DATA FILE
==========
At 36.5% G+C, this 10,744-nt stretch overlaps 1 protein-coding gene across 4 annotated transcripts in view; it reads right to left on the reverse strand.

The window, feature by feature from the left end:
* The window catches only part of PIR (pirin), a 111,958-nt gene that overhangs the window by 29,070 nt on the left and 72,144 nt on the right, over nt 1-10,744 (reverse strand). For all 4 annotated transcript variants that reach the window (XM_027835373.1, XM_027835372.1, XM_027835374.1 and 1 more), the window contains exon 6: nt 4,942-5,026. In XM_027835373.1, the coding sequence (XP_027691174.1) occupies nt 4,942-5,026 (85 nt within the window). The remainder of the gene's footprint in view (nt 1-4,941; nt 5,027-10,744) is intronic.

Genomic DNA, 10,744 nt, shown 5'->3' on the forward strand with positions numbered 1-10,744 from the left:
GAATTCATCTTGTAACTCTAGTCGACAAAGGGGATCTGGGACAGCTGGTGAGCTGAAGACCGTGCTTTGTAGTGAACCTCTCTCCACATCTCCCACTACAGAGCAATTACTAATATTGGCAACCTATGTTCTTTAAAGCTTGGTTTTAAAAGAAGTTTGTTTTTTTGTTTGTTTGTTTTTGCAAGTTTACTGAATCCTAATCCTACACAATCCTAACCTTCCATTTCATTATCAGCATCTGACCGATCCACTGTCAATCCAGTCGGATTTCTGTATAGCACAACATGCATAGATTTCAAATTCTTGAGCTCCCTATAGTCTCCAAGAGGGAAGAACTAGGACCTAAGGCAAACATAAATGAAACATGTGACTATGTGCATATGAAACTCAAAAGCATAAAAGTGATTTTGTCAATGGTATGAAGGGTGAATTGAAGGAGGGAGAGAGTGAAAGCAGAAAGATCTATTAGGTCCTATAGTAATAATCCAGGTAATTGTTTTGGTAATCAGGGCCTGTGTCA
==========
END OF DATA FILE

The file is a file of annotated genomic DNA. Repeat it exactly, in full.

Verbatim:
At 36.5% G+C, this 10,744-nt stretch overlaps 1 protein-coding gene across 4 annotated transcripts in view; it reads right to left on the reverse strand.

The window, feature by feature from the left end:
* The window catches only part of PIR (pirin), a 111,958-nt gene that overhangs the window by 29,070 nt on the left and 72,144 nt on the right, over nt 1-10,744 (reverse strand). For all 4 annotated transcript variants that reach the window (XM_027835373.1, XM_027835372.1, XM_027835374.1 and 1 more), the window contains exon 6: nt 4,942-5,026. In XM_027835373.1, the coding sequence (XP_027691174.1) occupies nt 4,942-5,026 (85 nt within the window). The remainder of the gene's footprint in view (nt 1-4,941; nt 5,027-10,744) is intronic.

Genomic DNA, 10,744 nt, shown 5'->3' on the forward strand with positions numbered 1-10,744 from the left:
GAATTCATCTTGTAACTCTAGTCGACAAAGGGGATCTGGGACAGCTGGTGAGCTGAAGACCGTGCTTTGTAGTGAACCTCTCTCCACATCTCCCACTACAGAGCAATTACTAATATTGGCAACCTATGTTCTTTAAAGCTTGGTTTTAAAAGAAGTTTGTTTTTTTGTTTGTTTGTTTTTGCAAGTTTACTGAATCCTAATCCTACACAATCCTAACCTTCCATTTCATTATCAGCATCTGACCGATCCACTGTCAATCCAGTCGGATTTCTGTATAGCACAACATGCATAGATTTCAAATTCTTGAGCTCCCTATAGTCTCCAAGAGGGAAGAACTAGGACCTAAGGCAAACATAAATGAAACATGTGACTATGTGCATATGAAACTCAAAAGCATAAAAGTGATTTTGTCAATGGTATGAAGGGTGAATTGAAGGAGGGAGAGAGTGAAAGCAGAAAGATCTATTAGGTCCTATAGTAATAATCCAGGTAATTGTTTTGGTAATCAGGGCCTGTGTCA